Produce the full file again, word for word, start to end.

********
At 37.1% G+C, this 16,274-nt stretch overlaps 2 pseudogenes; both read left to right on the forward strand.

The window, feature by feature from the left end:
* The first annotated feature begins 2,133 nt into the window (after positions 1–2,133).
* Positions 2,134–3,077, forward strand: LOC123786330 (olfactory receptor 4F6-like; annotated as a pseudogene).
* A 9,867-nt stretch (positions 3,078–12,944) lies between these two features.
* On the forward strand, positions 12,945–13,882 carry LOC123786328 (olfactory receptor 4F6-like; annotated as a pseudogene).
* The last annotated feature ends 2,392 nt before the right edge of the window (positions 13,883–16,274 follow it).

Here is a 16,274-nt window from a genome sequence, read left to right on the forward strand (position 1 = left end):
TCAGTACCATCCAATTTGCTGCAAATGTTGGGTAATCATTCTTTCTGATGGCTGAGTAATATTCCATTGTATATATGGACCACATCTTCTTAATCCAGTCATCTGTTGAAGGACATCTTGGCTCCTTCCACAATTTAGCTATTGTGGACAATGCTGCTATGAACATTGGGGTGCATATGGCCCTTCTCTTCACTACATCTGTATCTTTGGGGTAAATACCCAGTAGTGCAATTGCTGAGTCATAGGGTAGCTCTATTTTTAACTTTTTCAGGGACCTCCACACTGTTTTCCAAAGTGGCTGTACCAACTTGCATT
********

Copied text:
At 37.1% G+C, this 16,274-nt stretch overlaps 2 pseudogenes; both read left to right on the forward strand.

The window, feature by feature from the left end:
* The first annotated feature begins 2,133 nt into the window (after positions 1–2,133).
* Positions 2,134–3,077, forward strand: LOC123786330 (olfactory receptor 4F6-like; annotated as a pseudogene).
* A 9,867-nt stretch (positions 3,078–12,944) lies between these two features.
* On the forward strand, positions 12,945–13,882 carry LOC123786328 (olfactory receptor 4F6-like; annotated as a pseudogene).
* The last annotated feature ends 2,392 nt before the right edge of the window (positions 13,883–16,274 follow it).

Here is a 16,274-nt window from a genome sequence, read left to right on the forward strand (position 1 = left end):
TCAGTACCATCCAATTTGCTGCAAATGTTGGGTAATCATTCTTTCTGATGGCTGAGTAATATTCCATTGTATATATGGACCACATCTTCTTAATCCAGTCATCTGTTGAAGGACATCTTGGCTCCTTCCACAATTTAGCTATTGTGGACAATGCTGCTATGAACATTGGGGTGCATATGGCCCTTCTCTTCACTACATCTGTATCTTTGGGGTAAATACCCAGTAGTGCAATTGCTGAGTCATAGGGTAGCTCTATTTTTAACTTTTTCAGGGACCTCCACACTGTTTTCCAAAGTGGCTGTACCAACTTGCATT